Russian ZupfkuchenPosted: July 4, 2015 Filed under: Desserts, Traditional 3 Comments
Bit of a quirky recipe this week, since Russian Zupfkuchen is actually a German dessert and practically unknown in Russia. Many thanks to Florian Fischer (@MaddingKraut on Twitter) my official German culinary attaché, for his help and advice.
OK, if I was pressed, I’d say it was a little like a baked cheesecake, but before any cheesecake-haters run screaming for the hills, let me assure you that it’s textures and flavours are so much lighter and fresher than a traditional, say, New York Cheesecake. Don’t get me wrong, a New York style cheesecake can be an absolute delight, but no-one can deny that it’s incredibly rich and filling and a little on the heavy side.
This Russian Zupfkuchen has a crisp, intensely chocolatey biscuit-like crumb and topping, surrounding a light, almost melt-in-the-mouth, creamy filling, delicately flavoured with vanilla. The real star of the piece, however, is Quark, an acid-set soft cheese, very common in many north-European and Slavic countries.
It is available in supermarkets in the UK, at around £1.00 for 250g and is naturally fat-free. After mixing with eggs, sugar, flavouring and a little cream, during baking it puffs up like a soufflé, gently settling back as it cools. Once chilled, the result is light, creamy without being cloying, and a wonderful contrast between the softly-set filling and the richness of the pastry.
Which brings me to the single slight downside to this recipe – the pastry. It tastes incredible – SO crisp, SO friable and SO richly flavoured – and is a bit of a devil to work with. Once made, you need to chill it for several hours, rather than the more usual 30 minutes, and it softens very quickly, so lining the baking tin can become a rather drawn-out affair if the day is warm, as it needs to keep going back into the fridge/freezer to firm up almost every few minutes.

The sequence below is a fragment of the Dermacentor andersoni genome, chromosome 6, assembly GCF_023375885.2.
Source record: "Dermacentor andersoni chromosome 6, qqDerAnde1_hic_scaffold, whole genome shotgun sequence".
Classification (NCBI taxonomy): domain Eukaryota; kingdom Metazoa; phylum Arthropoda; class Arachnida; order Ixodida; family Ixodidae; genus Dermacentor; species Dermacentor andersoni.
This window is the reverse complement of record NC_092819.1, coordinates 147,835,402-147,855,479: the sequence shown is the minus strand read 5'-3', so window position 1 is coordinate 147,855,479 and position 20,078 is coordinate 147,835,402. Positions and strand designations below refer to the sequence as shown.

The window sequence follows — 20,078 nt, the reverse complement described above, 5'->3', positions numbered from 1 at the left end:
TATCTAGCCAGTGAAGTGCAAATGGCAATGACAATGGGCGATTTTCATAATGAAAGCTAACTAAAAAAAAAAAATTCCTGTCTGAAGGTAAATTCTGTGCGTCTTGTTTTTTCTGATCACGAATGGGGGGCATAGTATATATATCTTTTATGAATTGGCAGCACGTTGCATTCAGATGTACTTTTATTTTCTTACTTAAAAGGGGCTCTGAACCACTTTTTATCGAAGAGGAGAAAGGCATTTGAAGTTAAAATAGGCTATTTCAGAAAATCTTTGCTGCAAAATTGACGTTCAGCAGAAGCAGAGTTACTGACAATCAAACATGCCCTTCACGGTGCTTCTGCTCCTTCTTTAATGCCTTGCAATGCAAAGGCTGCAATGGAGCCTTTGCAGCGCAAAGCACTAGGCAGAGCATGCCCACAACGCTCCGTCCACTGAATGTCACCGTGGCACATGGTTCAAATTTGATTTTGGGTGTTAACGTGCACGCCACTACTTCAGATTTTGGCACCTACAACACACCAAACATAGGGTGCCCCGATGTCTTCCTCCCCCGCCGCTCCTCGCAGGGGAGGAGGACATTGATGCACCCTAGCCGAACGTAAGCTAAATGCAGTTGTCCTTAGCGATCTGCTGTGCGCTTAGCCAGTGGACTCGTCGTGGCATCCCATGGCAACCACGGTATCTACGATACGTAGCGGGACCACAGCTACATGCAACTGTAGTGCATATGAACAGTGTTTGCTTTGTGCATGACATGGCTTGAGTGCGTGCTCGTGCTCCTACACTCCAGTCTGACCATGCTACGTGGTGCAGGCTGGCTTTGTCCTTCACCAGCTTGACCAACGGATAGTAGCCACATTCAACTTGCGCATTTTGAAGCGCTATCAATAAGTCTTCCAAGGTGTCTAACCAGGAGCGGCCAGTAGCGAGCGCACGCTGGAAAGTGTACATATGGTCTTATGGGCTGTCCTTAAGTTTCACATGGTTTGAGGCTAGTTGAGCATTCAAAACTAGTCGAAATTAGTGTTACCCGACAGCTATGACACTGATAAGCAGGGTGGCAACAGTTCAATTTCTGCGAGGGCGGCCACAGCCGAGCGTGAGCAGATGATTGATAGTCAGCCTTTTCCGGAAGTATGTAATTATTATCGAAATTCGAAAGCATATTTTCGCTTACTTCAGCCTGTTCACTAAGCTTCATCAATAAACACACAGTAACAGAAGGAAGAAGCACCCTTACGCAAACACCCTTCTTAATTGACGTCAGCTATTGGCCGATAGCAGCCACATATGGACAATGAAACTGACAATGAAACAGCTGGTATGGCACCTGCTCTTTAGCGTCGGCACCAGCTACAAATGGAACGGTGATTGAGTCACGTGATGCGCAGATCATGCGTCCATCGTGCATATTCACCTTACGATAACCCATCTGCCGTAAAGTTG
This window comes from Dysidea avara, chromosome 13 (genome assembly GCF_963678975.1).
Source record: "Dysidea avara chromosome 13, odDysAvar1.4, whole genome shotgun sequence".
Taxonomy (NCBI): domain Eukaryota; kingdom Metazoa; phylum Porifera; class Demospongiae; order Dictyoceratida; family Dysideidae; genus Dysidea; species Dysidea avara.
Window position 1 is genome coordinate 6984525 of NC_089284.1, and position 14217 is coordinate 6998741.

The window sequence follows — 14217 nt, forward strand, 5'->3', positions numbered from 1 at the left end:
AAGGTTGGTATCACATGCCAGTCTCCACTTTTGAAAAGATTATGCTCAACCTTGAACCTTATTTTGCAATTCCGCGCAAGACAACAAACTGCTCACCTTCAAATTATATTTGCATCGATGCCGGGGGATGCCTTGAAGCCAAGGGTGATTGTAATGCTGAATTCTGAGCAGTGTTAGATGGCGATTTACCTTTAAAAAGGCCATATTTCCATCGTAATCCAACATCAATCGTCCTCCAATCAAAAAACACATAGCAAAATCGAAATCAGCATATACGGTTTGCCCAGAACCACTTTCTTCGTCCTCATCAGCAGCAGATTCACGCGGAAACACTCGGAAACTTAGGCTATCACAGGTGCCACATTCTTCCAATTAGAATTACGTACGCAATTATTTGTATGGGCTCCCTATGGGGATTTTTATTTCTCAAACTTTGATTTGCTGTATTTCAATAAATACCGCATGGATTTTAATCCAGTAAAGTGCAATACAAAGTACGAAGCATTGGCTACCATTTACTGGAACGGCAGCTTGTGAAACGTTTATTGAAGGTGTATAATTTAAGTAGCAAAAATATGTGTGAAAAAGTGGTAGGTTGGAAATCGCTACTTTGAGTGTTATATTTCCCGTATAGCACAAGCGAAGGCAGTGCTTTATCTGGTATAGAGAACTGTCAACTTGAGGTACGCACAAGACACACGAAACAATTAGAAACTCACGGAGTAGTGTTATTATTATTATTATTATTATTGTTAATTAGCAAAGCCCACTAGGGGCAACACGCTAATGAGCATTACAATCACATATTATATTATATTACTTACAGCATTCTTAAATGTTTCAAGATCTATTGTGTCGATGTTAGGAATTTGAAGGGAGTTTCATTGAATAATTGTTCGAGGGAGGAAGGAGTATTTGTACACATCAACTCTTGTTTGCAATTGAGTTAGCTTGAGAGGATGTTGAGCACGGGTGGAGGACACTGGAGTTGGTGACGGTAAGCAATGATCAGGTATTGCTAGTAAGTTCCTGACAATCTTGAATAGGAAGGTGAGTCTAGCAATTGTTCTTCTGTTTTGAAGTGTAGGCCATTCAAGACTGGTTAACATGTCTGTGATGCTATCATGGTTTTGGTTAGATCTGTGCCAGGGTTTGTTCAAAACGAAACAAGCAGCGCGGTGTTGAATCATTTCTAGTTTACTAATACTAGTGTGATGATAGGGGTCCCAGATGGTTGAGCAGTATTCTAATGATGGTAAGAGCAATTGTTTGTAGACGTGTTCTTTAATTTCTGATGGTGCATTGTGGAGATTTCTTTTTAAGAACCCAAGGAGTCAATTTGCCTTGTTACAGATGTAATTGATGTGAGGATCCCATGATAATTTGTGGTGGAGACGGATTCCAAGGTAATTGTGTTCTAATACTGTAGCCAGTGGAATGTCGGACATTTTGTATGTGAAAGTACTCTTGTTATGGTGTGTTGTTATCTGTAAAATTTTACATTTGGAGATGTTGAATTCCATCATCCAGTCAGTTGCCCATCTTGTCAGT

Which is why, gentle reader, the picture at the top of this post aint lookin’ too purdy. And I did try my best, several times. I suspect my mistake was trying to make the pastry too thin that was my downfall. If you fancy an easier alternative, try the chocolate pastry from The Midnight Meringue instead.
For the pastry:
200g plain flour
120g icing sugar
1 large egg
50g cocoa powder
1 pinch salt
2 tsp baking powder
For the filling:
140g icing sugar
3 large eggs
seeds from 1 vanilla pod, or vanilla extract to taste
1 pinch salt
175ml double cream
60g unsalted butter, melted
- Put all of the ingredients for the pastry into a food processor and blitz.
- The mixture will eventually come together into a very soft paste.
- Tip out, wrap in plastic and chill for at least 3 hours.
- Remove 1/4 of the dough and put it in the freezer to chill
- Grease and line a 24cm spring-form cake tin with parchment.
- Roll out the remaining chilled pastry to between 5-10mm and use it to line the cake tin.
- Chill the lined tin in the fridge while the filling is made.
- Preheat the oven to 160°C, 140°C Fan.
- Whisk the eggs and the icing sugar until pale and frothy.
- Stir in the quark, vanilla, salt and cornflour.
- Whisk the double cream until thickened and stir though, together with the melted and cooled butter.
- When everything is smoothly mixed, pour into the prepared baking tin. It will rise during baking, so don’t fill the pastry case too full.
- Take the remaining pastry from the freezer and grate it, coarsely, over the surface of the filling.
- Bake for 1 hour. Turn the tin around after 30 minutes to help bake evenly.
- Cool completely. Cover with foil, then chill in the fridge.
- Remove from the tin and cut into portions when chilled.
Lovely recipe, thanks. There is an easier way to deal with the pastry: https://www.youtube.com/watch?v=WN8Wb-uKuIY
I can translate, if you like the recipe or steps.
I think it looks wonderful, shame I’m not near enough to pop ’round for a piece 😉
Excellent recipe delicious! Also thanks to Ingrid as I followed the YouTube link method for lining the tin which was easier than rolling out the pastry. (I didn’t understand a word, just followed the pictures)